# Question Video: Determining Rational Functions from Their Graphs Mathematics • 10th Grade

Which of the following is the equation of the graphed function 𝑓(𝑥) whose asymptotes are 𝑥 = 1 and 𝑦 = 2? [A] 𝑓(𝑥) = (𝑥 + 1)/(𝑥 − 1) [B] 𝑓(𝑥) = (𝑥 + 1)/(𝑥 + 2) [C] 𝑓(𝑥) = (2𝑥 + 1)/(𝑥 − 1) [D] 𝑓(𝑥) = (2𝑥 + 1)/(𝑥 + 1) [E] 𝑓(𝑥) = (𝑥 + 1)/(𝑥 − 2)

06:56

### Video Transcript

Which of the following is the equation of the graphed function 𝑓 of 𝑥 whose asymptotes are 𝑥 equals one and 𝑦 equals two? We are given five options for 𝑓 of 𝑥. The first option is 𝑥 plus one over 𝑥 minus one. The second is 𝑥 plus one over 𝑥 plus two. The third option is two 𝑥 plus one over 𝑥 minus one. The fourth option is two 𝑥 plus one over 𝑥 plus one. And the fifth option is 𝑥 plus one over 𝑥 minus two.

Let’s begin by highlighting the two asymptotes on the diagram. It’s important to notice that the scaling on both the 𝑥- and the 𝑦-axis is by two. 𝑥 equals one is our vertical asymptote, which we have highlighted in orange. 𝑦 equals two is the horizontal asymptote, which we’ve highlighted in pink. The vertical asymptote in particular tells us at which value of 𝑥 our function is undefined. We recall that a rational function is an algebraic fraction where both the numerator and denominator are polynomials. We also recall that rational functions, just like any fraction, are not defined when the denominator equals zero.

All five options that we were given fit the description of a rational function. In fact, these rational functions are of the form 𝑓 of 𝑥 equal to 𝑚𝑥 plus 𝑛 over 𝑝𝑥 plus 𝑞. In other words, the numerator and the denominator each contain a linear polynomial. We recall that for the graph of a rational function of this form, the vertical asymptote is at the root of the denominator. The root of the polynomial in the denominator is found by setting the denominator equal to zero. In general, that means that 𝑥 equals negative 𝑞 divided by 𝑝. This will be true as long as 𝑝 does not equal zero and as long as the numerator does not share the same root as the denominator.

Now we are ready to identify the vertical asymptote of each of the five functions that we were given. We will eliminate any option that does not have a vertical asymptote of 𝑥 equals one. To find the root of the denominator of our first option, we set 𝑥 minus one equal to zero. That gives us a vertical asymptote of 𝑥 equals one. So this is a good possibility. However, we cannot be sure that this is the correct answer because we have not yet found the horizontal asymptote of this first option. We can quickly eliminate the second option because the root of the denominator gives us a vertical asymptote of 𝑥 equals negative two. The third option has a vertical asymptote of 𝑥 equals one. So this is another good possibility.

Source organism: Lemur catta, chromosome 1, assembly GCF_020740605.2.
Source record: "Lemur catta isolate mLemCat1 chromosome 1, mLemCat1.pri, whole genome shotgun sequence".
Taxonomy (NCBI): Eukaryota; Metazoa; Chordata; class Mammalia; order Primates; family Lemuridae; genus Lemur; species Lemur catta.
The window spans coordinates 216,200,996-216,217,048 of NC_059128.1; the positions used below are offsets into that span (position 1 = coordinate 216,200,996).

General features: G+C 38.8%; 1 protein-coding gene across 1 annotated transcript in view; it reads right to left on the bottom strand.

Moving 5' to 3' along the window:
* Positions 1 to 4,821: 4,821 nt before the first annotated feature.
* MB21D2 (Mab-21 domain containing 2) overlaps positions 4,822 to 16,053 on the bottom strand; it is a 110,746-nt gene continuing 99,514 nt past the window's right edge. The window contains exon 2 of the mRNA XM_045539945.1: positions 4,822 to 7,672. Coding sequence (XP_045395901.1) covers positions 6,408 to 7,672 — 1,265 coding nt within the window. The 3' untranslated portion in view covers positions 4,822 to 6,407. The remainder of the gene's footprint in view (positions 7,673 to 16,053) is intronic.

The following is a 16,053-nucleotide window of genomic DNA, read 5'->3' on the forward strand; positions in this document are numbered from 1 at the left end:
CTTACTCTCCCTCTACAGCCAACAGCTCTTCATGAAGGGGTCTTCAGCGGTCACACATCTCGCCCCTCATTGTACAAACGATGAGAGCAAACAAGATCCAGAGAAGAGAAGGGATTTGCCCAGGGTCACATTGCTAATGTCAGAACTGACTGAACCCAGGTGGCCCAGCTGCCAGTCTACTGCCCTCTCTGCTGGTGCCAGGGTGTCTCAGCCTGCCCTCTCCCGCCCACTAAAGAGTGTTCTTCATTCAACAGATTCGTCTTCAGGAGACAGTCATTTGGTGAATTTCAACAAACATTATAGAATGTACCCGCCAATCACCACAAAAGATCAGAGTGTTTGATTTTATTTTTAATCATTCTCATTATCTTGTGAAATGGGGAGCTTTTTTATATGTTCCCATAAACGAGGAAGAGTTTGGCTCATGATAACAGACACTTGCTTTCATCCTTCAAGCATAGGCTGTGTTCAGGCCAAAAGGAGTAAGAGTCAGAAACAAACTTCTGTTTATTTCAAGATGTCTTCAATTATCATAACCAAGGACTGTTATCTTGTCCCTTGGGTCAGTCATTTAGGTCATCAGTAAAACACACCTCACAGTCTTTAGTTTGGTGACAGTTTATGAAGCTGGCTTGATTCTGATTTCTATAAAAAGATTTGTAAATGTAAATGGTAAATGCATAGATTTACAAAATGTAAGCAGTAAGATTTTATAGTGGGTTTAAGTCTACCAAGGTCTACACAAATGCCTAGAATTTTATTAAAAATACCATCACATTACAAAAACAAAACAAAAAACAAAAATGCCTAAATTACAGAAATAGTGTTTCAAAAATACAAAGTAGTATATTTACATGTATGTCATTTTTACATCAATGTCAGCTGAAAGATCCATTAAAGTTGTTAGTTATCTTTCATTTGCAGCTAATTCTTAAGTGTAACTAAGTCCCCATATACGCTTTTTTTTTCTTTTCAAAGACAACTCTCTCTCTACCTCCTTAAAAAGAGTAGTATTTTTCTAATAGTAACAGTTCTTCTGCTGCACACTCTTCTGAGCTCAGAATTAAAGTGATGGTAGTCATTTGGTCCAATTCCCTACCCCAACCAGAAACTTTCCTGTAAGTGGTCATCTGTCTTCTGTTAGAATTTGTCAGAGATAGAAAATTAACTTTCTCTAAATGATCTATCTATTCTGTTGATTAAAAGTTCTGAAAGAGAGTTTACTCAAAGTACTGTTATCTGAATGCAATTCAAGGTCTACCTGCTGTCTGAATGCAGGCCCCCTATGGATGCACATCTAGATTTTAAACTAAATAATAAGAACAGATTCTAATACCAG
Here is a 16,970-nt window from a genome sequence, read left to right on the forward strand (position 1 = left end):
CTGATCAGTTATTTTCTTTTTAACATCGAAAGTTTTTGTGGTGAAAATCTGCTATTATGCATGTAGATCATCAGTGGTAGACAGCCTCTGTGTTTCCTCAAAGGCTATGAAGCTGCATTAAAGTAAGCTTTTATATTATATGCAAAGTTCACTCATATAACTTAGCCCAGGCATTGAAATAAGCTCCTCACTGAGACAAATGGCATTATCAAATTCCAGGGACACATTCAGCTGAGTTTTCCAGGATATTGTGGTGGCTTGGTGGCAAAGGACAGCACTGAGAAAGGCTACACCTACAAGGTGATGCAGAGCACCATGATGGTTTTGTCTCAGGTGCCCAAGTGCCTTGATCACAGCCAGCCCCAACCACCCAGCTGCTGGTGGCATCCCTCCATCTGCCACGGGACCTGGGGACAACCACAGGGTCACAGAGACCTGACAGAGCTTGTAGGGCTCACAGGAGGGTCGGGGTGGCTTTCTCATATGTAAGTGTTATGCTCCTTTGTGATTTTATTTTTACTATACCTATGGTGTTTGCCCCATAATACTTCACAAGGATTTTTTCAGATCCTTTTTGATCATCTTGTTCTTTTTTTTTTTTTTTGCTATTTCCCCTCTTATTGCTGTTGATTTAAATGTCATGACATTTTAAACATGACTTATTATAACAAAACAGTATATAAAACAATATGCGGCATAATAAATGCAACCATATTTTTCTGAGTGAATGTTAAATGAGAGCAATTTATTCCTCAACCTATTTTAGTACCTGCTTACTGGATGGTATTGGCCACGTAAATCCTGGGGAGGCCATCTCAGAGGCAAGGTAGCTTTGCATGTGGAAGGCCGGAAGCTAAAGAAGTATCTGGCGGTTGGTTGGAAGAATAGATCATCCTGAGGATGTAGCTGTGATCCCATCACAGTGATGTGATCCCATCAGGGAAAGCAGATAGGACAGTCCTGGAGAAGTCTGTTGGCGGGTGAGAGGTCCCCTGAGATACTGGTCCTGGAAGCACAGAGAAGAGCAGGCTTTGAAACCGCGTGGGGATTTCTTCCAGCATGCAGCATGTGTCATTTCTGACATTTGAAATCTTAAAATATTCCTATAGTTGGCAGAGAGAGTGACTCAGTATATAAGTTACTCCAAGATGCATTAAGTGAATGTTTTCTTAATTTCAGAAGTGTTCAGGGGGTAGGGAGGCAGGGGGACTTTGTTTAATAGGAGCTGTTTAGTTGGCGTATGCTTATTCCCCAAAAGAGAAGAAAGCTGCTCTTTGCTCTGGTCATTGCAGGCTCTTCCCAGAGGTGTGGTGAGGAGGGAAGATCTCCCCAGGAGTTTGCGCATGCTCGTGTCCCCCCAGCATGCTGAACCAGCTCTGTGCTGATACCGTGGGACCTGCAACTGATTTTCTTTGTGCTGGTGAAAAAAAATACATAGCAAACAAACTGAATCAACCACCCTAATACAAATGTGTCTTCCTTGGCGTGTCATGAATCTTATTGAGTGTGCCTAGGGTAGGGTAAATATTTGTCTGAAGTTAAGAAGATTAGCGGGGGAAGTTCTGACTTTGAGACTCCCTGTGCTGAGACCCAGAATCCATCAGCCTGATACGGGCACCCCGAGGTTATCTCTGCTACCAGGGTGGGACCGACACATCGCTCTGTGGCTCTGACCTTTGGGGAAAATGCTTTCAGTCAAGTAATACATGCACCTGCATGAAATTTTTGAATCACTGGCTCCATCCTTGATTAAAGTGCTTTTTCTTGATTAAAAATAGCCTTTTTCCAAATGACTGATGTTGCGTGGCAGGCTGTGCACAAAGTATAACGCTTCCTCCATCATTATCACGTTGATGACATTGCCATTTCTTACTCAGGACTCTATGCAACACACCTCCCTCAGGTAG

We should notice at this point that a denominator of 𝑥 minus one gives us a vertical asymptote of 𝑥 equals one. Since the last two options do not have a denominator of 𝑥 minus one nor do they give us a vertical asymptote of 𝑥 equals one, we eliminate those possibilities. Therefore, of the five choices we were given, only two remain as possibilities.

Now we recall how to find the horizontal asymptote for the graph of a rational function in this form. To do this, we simply divide the leading coefficient of the numerator by the leading coefficient of the denominator, resulting in the equation 𝑦 equals 𝑚 divided by 𝑝. We note that 𝑥 is understood to have a leading coefficient of one. We see in our first function that both leading coefficients are one, and one divided by one is one. Therefore, the horizontal asymptote of the first function is 𝑦 equals one.

Then, we will skip to the third option, as we have already eliminated the second option. We see that the numerator has a leading coefficient of two, and the denominator has an understood leading coefficient of one. The quotient of these two leading coefficients gives us our horizontal asymptote of 𝑦 equals two. We can now eliminate the first option because it does not have a horizontal asymptote of 𝑦 equals two. Out of the five options, only option (C) has the correct vertical asymptote and horizontal asymptote.

In other multiple-choice questions, such as this one, we may find that multiple options have the same vertical and horizontal asymptotes. In that case, we will need a third way to differentiate between the two functions with the same asymptotes. To do this, we would simply choose some ordered pairs from the graph and check that those ordered pairs are solutions in the function that we have selected. Ideally, we would check the 𝑦-intercept. The 𝑦-intercept of this graph appears to be the point zero, negative one. We could also use the point two, five. Really, any clear point from the graph would work.

To check the 𝑦-intercept of zero, negative one with our function, we would simply substitute zero for 𝑥. In this case, 𝑓 of zero equals negative one, as expected. However, if we were still deciding between option (A) and option (C), checking the point zero, negative one would not be sufficient because option (A) also has a solution of zero, negative one. So let’s check two, five. Two, five is not a solution in the function given as option (A). But two, five is a solution to the function in option (C). 𝑓 of two equals five.

In conclusion, out of the five options that we were given, the only function that matches the graph and has the asymptotes 𝑥 equals one and 𝑦 equals two is the function 𝑓 of 𝑥 equals two 𝑥 plus one over 𝑥 minus one.